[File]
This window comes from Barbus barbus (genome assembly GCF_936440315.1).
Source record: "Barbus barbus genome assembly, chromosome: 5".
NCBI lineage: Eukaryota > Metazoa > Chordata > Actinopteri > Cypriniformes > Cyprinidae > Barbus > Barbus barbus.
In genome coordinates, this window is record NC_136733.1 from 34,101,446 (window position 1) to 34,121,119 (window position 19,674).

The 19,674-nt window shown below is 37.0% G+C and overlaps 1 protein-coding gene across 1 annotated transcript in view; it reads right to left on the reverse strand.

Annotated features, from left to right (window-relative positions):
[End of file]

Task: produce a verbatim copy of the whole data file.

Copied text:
This window comes from Barbus barbus (genome assembly GCF_936440315.1).
Source record: "Barbus barbus genome assembly, chromosome: 5".
NCBI lineage: Eukaryota > Metazoa > Chordata > Actinopteri > Cypriniformes > Cyprinidae > Barbus > Barbus barbus.
In genome coordinates, this window is record NC_136733.1 from 34,101,446 (window position 1) to 34,121,119 (window position 19,674).

The 19,674-nt window shown below is 37.0% G+C and overlaps 1 protein-coding gene across 1 annotated transcript in view; it reads right to left on the reverse strand.

Annotated features, from left to right (window-relative positions):